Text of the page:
Like two ships passing in the night, the BDC and Coal Drops Yard:
While pulling into Kings Cross Station, or strolling up from the station toward Granary Square and Coal Drops Yard, you might not assume that you’re walking through history, but in truth, you’d be hard pressed to find a square inch of London that isn’t historically significant in some manner. In fact, Coal Drops Yard history is rich and varied – it’s an example of a site in London that, much like the Business Design Centre, has adapted, changed ownership, and been redeveloped and redesigned in accordance with fluctuations of the time period.
More than a few threads can be drawn between the Business Design Centre and Coal Drops Yard. For one, they’re only about a 20 minute walk from one another, and both are frequented by local workers (you might even find some of the BDC residents enjoying a refreshing drink at Coal Drops Yard, particularly on a Friday night). Both were built at similar times, the BDC, (at the time called the Royal Agricultural Hall), was built in the early 1860s, as was the Western Coal Drops, and the Eastern Coal Drops was built only a decade earlier in 1851. Both also represent how public spaces and institutions have to change and adapt along with industry, business, and technology.
The history of each location is also still evident; The Coal Drops origins are obviously reflected in its name, and it’s easy, if standing in the top gallery of the BDC to imagine the agricultural fairs that used to take place (especially if there’s a relatively rowdy event on).
From dropping coal to dropping basslines:
The Coal Drops were constructed in conjunction with the transportation of coal from Yorkshire to London. Coal was brought down by train, and special carriages were ‘dropped’ into bays, from where the coal could be taken and moved on, as carriages went back. Unfortunately, the yard was converted mostly into warehouse storage by the 1870s and 1880s, as Samuel Plimsoll (a coal merchant and later politician) developed a new and advanced mechanism that reduced the damage to the soft coal as it dropped, reducing wastage and thus increasing profit.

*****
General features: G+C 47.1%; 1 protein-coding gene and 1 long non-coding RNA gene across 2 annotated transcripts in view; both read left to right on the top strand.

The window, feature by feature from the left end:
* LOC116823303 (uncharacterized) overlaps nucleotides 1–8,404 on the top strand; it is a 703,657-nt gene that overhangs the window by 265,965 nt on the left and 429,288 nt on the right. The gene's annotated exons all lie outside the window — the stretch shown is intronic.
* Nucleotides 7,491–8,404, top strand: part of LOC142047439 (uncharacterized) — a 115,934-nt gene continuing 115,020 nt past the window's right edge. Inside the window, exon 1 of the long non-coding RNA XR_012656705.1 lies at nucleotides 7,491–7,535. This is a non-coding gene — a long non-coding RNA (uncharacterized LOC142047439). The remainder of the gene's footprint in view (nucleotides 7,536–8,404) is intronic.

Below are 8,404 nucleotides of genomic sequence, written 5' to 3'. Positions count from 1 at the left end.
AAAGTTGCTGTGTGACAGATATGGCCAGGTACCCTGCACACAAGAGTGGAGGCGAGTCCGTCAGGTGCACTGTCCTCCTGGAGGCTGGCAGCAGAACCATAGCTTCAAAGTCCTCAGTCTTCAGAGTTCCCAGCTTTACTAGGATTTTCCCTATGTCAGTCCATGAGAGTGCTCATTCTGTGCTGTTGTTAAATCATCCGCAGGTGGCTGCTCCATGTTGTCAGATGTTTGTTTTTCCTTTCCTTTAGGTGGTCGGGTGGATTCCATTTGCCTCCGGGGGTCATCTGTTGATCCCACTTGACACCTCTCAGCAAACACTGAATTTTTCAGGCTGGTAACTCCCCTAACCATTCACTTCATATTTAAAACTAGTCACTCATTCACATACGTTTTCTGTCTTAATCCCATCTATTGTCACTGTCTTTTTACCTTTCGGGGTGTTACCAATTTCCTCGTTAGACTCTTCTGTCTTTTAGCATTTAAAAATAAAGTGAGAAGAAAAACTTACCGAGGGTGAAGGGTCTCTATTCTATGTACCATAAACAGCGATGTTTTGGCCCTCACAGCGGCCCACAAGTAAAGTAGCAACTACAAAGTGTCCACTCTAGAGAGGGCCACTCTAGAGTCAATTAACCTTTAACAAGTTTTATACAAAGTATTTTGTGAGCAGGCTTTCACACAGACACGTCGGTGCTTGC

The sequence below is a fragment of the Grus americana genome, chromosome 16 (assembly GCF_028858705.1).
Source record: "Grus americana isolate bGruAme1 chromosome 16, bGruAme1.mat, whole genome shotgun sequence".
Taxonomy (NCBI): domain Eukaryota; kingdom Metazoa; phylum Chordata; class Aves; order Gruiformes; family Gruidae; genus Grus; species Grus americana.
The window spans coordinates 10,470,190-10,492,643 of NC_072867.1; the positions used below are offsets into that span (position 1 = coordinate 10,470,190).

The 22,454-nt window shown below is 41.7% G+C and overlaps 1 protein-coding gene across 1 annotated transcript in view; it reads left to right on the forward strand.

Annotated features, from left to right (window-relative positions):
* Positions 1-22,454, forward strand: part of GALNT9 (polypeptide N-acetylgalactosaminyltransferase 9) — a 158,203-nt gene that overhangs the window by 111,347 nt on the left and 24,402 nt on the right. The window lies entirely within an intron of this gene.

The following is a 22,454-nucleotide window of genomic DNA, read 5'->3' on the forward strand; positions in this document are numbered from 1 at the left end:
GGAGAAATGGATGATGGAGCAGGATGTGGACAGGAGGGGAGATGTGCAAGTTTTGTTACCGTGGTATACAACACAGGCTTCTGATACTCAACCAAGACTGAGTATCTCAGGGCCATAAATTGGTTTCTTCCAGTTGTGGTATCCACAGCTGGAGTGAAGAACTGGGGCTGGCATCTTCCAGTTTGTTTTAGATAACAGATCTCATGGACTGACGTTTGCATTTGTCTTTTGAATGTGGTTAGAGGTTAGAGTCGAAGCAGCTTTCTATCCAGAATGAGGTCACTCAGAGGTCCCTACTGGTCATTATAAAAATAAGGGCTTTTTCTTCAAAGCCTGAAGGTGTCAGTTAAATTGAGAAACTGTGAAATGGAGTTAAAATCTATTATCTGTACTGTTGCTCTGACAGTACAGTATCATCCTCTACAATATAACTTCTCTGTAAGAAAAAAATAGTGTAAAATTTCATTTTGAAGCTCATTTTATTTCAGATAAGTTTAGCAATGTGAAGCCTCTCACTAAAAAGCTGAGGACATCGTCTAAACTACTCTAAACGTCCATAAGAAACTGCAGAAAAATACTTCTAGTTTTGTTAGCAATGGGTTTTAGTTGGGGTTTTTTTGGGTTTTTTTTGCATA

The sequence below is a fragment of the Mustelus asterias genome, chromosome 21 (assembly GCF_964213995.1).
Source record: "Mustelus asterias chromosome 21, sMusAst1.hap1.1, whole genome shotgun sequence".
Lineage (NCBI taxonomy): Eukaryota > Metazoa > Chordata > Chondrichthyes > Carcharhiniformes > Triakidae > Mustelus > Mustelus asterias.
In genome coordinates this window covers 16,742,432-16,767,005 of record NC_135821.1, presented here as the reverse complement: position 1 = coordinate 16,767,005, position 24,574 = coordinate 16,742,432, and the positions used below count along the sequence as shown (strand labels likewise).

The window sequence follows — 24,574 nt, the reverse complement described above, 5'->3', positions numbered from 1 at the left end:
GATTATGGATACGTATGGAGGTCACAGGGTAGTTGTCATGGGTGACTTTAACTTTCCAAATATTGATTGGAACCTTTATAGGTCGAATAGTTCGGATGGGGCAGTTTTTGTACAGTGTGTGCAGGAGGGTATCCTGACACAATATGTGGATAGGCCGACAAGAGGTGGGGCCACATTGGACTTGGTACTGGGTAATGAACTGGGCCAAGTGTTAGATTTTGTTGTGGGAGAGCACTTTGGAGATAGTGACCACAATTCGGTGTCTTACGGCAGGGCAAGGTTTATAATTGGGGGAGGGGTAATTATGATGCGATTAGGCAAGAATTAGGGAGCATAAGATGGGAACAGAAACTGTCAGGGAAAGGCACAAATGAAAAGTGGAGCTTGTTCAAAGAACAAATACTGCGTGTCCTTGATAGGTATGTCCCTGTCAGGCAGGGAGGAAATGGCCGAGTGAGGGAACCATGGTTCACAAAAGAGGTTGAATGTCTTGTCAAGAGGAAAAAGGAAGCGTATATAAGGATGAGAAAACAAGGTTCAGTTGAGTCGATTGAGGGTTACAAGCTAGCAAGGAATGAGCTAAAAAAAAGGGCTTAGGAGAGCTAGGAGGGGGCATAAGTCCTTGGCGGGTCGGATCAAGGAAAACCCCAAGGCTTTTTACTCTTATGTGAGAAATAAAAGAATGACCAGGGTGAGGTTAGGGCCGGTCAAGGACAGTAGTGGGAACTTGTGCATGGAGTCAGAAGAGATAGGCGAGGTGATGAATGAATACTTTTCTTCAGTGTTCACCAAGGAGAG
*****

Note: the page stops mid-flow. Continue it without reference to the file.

The eastern yard was sold in 1875 to glass bottle company Bagley, Wild and Company. By the 1930s, Bagley and Co were transporting 30 wagons worth of bottles a day, which were reportedly carried away by ‘gangs of fearsome and muscular women’, whose ‘nocturnal activities also came under suspicion’.
This allusion was perhaps a precursor of the nocturnal activities of Coal Drops Yard when it was used almost exclusively as a rave scene in 1980s London – disused warehouses (as they were by then) were used to stage illegal raves, which centred around house music originating from Chicago. The development of the rave scene in the 80s and 90s spawned a number of official, legal clubs, several of which were based in Kings Cross in the 1990s. A club called ‘Bagleys’ took over three floors at the southern end of the eastern Coal Drops, and had a whopping capacity of 2500 people. Later renamed ‘Canvas’, it remained active up until 2008, when the financial crash put it, and many other establishments, out of business.
Coal Drops Yard as we know it today:
Although the warehouses remained empty and derelict for several years following the 2008 crash, they were rescued in 2014, when plans for the development of the retail park began. Construction didn’t start for another two years, and the project was finally completed another two years later, as Coal Drops Yard opened to the public in October of 2018. Home to a variety of shops, restaurants, and often an event or art installation, Coal Drops Yard is definitely worth a visit, whether you’re a tourist or a local.
London is no stranger to rapid industrial development (the history of Coal Drops Yard is just the tip of the iceberg). Even now, the area around Kings Cross is taken up with cranes and scaffolding as the new Google office is built, so it’s no surprise that the area has changed so dramatically over the last century.
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